Campus: CSU, Los Angeles -- November 3, 1999


Cal State L.A. President Recognized as 1999 Distinguished Alumnus of Southern Illinois University

Los Angeles, November 3 -- The Southern Illinois University (SIU) Alumni Association recently honored California State University, Los Angeles' President James M. Rosser as one of its 1999 SIU Distinguished Alumni, for his outstanding professional accomplishments and exemplary service to his alma mater.

Dr. Rosser, who earned academic degrees in health education administration and microbiology from SIU at Carbondale (Ph.D. 1969, M.A. 1963, B.A. 1962), was honored along with James R. Fornear, founder and board member, Res-Care, Inc.; Kathleen B. Fralish, founder and president, Center for Comprehensive Services; Mark Victor Hansen, coauthor, Chicken Soup for the Soul book series; and Joan E. Higginbotham, international space station capsule communicator, Johnson Space Center.

Dr. Rosser has a lifelong commitment to education and high achievement. The youngest of eight children and an East St. Louis, Illinois native, Dr. Rosser graduated at the top of his senior class. As only the second African American and the youngest person to ever head a California State University campus, Dr. Rosser accepted the appointment as president of Cal State L.A. in 1979. This academic year, Dr. Rosser entered his third decade of leadership at Cal State L.A.--one of the most ethnically diverse universities in the nation--with an annual enrollment of more than 19,000 students and more than 141,000 graduates granted degrees.

A visionary leader, President Rosser has taken Cal State L.A. through its mid-century mark, preparing the University for the next millennium. Under his leadership, Cal State L.A. has been ranked in the top 20 of the nation's "master's colleges and universities" in the number of baccalaureate graduates who go on to receive doctoral degrees in science and engineering.

Dr. Rosser's vision and commitment to the now internationally-known Solar Eagle solar car project brought the achievement of Cal State L.A. students to national attention as it competed with and won against leading engineering schools in North America. His leadership brought the University's School of Education to the forefront of educational reform, as it became the Charter School of Education--the first and only school of higher education in the country.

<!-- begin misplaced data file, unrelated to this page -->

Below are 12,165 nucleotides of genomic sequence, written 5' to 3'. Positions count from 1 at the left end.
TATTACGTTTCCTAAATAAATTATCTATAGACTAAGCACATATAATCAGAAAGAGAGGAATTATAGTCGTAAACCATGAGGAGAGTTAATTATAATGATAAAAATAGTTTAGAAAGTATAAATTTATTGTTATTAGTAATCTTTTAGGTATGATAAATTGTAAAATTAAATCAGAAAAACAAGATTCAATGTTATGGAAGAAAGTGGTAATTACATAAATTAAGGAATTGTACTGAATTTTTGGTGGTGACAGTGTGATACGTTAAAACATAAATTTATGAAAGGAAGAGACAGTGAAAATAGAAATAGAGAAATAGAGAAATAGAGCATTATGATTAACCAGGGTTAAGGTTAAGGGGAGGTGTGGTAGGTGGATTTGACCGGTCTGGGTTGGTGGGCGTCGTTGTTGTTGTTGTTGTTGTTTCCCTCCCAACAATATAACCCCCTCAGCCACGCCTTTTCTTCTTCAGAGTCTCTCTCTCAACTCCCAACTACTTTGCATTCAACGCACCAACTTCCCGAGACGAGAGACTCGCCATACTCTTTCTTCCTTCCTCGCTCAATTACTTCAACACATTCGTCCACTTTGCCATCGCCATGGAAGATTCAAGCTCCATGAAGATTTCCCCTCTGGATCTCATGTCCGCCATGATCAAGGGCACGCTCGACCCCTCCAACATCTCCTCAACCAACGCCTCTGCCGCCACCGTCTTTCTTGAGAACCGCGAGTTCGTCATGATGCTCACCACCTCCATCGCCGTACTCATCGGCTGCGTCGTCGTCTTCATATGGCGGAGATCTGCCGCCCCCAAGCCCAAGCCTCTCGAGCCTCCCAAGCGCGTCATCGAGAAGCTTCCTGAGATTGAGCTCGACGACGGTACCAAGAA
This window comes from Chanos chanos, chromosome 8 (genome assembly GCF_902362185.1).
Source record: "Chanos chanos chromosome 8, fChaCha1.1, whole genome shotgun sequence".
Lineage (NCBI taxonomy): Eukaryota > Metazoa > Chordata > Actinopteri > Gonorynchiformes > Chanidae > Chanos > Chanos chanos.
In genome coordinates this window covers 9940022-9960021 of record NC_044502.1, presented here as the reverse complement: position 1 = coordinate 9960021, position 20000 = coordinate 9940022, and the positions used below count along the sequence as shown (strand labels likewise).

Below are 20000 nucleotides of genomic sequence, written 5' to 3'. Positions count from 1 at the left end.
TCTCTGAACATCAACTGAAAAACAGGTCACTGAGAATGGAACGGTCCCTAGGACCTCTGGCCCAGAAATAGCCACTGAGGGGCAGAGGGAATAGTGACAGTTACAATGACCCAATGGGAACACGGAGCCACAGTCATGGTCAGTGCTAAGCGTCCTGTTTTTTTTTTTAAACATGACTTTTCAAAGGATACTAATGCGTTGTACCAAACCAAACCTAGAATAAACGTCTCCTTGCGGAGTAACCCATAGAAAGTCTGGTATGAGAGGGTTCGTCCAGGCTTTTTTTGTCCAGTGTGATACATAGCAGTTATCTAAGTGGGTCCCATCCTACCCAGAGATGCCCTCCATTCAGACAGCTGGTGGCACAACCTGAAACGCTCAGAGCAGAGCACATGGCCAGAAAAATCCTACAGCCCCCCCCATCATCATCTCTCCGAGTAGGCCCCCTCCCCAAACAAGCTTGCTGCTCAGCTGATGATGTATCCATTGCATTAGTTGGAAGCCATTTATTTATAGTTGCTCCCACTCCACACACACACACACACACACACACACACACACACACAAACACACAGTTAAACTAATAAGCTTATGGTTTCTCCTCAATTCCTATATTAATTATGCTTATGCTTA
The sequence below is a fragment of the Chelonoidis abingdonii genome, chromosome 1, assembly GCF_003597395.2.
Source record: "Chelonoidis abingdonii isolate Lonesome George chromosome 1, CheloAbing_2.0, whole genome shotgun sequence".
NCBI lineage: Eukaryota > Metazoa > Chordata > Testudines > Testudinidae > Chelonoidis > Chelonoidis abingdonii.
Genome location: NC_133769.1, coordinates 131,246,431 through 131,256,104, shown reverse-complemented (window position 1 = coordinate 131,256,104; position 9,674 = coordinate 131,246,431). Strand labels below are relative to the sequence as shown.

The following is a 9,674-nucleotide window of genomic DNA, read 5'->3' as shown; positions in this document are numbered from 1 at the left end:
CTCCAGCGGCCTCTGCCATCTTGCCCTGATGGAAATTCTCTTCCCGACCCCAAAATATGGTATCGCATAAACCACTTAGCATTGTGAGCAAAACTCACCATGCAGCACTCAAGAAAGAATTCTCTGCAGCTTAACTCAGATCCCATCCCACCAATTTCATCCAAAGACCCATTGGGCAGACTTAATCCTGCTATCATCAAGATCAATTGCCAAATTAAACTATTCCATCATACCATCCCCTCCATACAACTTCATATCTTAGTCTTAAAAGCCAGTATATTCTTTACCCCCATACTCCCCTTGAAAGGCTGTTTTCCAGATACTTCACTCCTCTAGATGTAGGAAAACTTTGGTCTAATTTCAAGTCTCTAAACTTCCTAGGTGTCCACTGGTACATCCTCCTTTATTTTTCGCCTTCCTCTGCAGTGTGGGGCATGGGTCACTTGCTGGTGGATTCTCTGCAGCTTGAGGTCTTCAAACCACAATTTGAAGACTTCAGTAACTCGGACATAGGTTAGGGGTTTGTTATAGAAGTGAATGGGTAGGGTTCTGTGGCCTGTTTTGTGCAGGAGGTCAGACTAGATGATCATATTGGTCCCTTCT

In the Arts, Dr. Rosser worked to provide a site on campus for the Los Angeles County High School for the Arts and the University's major professional performing and visual arts venue, the Luckman Fine Arts Complex, and supported the rebirth of L.A.'s leading dance festival, Dance Kaleidoscope.

Dr. Rosser's 20-year tenure at Cal State L.A. saw the construction of on-campus residence apartments and a new student union, the establishment of the Pat Brown Institute of Public Affairs and the Edward R. Roybal Institute of Applied Gerontology, and the installation of the only Metrolink commuter station on a college campus. Recently, he oversaw a multi-million dollar campus landscaping, building renovation and seismic upgrading project that made the campus safer, more environmentally and fiscally efficient and more beautiful. With the completion of a $31 million engineering and technology laboratory remodeling project, Cal State L.A. will have a state-of-the-art facility in line with those of the country's most prestigious universities.

His recent community activities include appointments to the boards of directors and/or leadership participation with numerous organizations including the Los Angeles Urban League, Sanwa Bank of California, Southern California Edison International, Los Angeles Philharmonic Association, LA's Best, the California Chamber of Commerce, the Woodrow Wilson Fellowship Foundation, the Los Angeles Annenberg Metropolitan Project, and more.

A former administrator and faculty member at Southern Illinois University, Dr. Rosser was the founder and first director of SIU's Black American Studies Program. He also served as a special assistant to Chancellor Robert W. MacVicar in 1970. After leaving SIU, he was selected as senior associate vice chancellor for academic affairs at the University of Kansas in 1970. He became vice chancellor for the State of New Jersey Department of Higher Education in 1974. While attending SIU, he was an honor student and a member of the Saluki basketball team for two years. In 1986, he received SIU's Alumni Achievement Award for the College of Education. He is a lifetime member of the SIU Alumni Association.



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